In the theatre, Locke set about the national musical pastime of trying to make British common sense out of the irrational foreign import, opera. As composer of one of the few surviving masques, Cupid and Death, he certainly had the right credentials for the job.
Scholars praise Psyche, his most competent surviving essay in the operatic genre, for its influence on Purcell's King Arthur and The Fairy Queen. They also approve of its dramatic vitality, head and shoulders above the dramatic torpor of its contemporaries and rivals.
These were empty shows, by and large; the merest plotlines on which to hang a string of scenic and mechanical resources. Psyche, as shown by Philip Pickett's reconstruction with the New London Consort on Thursday, has a real sense of movement, however much it arises from the unexpected whims of furies, gods, or other engines of Baroque theatrical decorum.
Furthermore, Locke didn't just add the music as an afterthought, as was the common practice; he composed it for the occasion. And though parts of it are missing, the result is of individual episodes - the chorus of Elysian lovers, for example - that touch a raw nerve of pathos unique to the stage situation.
Thomas Shadwell's text, apparently too long and too dated, was here replaced by a strong linking narrative - a mlange of Dryden heroics and Hilaire Belloc's cautionary verse - that was read with distinction by Edward de Souza. Yet a thing described is not the thing itself; and the word-pictures of pagan temples and gorgeous palaces made the music for these episodes, though exquisitely arranged from keyboard works by Draghi, sound tame and contingent.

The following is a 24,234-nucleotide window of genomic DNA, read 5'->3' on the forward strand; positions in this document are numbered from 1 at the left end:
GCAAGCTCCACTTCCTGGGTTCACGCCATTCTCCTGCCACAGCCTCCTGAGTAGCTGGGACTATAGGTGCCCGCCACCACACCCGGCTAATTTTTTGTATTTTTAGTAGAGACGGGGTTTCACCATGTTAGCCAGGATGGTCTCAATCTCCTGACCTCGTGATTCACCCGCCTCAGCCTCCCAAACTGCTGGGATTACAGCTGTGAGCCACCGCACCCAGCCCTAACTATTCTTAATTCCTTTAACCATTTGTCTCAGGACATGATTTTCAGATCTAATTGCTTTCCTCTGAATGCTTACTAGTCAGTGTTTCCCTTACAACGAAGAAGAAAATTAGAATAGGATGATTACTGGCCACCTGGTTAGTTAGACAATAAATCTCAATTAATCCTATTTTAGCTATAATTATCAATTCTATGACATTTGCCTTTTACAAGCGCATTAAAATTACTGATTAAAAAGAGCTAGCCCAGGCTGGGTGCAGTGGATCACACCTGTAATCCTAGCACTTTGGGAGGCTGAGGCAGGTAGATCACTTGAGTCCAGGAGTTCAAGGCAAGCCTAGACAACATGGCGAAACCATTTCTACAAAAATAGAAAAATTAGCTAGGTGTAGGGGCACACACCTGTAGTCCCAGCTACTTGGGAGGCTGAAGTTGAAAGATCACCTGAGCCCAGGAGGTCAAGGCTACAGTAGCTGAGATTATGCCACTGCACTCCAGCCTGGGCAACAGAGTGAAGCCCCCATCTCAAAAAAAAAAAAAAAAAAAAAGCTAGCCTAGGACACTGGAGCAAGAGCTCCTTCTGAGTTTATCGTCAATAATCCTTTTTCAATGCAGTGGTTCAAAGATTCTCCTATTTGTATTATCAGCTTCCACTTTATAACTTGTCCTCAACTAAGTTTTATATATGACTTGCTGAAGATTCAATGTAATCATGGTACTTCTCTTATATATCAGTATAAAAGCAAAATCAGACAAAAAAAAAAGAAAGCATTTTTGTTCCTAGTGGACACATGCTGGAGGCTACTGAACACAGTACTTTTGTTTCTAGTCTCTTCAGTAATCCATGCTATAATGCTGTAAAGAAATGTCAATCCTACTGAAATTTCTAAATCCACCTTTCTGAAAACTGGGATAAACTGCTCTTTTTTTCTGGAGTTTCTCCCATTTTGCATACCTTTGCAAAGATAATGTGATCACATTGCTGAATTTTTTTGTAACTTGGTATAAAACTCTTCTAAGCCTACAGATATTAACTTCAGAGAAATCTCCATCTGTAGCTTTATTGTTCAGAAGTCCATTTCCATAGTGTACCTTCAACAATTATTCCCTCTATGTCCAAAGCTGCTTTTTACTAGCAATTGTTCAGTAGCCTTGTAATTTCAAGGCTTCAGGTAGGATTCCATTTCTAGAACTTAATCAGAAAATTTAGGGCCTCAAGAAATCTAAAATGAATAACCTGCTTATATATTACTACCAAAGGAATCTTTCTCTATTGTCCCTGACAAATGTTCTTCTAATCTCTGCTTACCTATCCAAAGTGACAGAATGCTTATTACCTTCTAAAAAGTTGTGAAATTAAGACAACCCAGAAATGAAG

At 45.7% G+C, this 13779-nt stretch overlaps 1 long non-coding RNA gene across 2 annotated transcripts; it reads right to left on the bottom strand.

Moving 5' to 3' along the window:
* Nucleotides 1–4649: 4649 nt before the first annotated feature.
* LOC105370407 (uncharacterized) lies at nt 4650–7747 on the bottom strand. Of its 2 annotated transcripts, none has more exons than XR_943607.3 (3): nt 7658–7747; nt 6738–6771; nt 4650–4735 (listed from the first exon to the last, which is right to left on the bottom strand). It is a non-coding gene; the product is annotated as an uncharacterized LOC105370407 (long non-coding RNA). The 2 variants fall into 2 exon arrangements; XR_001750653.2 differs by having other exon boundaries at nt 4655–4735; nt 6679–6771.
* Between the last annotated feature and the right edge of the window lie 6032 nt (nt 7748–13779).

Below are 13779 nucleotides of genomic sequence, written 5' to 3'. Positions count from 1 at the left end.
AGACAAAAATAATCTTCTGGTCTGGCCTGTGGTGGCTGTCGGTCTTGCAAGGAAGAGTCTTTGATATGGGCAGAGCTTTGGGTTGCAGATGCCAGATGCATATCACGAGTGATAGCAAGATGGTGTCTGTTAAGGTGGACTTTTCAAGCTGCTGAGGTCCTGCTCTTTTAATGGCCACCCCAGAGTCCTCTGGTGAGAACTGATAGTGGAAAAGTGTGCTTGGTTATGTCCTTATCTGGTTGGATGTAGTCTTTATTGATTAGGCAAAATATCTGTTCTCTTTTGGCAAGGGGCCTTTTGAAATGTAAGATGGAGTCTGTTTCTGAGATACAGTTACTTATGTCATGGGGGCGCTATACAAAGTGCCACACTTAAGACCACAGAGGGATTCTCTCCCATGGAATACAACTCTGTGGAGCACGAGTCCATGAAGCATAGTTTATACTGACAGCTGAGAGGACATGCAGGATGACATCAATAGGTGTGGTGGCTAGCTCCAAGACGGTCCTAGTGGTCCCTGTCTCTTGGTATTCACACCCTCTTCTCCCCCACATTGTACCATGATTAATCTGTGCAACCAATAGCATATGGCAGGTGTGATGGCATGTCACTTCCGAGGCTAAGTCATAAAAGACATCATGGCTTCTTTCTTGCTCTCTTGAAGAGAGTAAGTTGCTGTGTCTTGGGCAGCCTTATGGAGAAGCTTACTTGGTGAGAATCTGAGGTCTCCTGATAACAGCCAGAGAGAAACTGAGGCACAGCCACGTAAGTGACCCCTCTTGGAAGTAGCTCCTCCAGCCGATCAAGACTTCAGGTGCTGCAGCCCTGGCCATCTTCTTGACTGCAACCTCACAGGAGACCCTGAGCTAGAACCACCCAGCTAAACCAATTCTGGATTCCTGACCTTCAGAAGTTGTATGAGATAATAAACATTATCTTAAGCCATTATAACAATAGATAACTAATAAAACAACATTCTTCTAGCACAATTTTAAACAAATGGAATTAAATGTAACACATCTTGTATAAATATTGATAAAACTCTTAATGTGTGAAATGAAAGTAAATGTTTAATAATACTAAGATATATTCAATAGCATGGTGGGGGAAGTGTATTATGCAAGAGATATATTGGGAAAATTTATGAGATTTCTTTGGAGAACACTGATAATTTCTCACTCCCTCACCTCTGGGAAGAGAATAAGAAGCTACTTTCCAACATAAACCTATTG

By contrast, the sheer force of spectacle in a real production might give these dances, symphonies and ayres a forceful theatrical context, whoever their composer. And essential to this process would be a revival of the original libretto. Meanwhile, this vividly committed reading, with a CD on its way, was much to be going on with.
Taking a variety of roles, the soprano Catherine Bott, tenor Andrew King and baritone Roderick Williams led a relaxed, persuasive cast. The music for brass and woodwind included hoyboys, the homely English equivalent of the "effete" French oboes of the times. It was a touch of authenticity that stood for the honesty of the whole; scrupulously accurate, yet never vaunting pedantry at the expense of good humour.
Nicholas WilliamsReuse content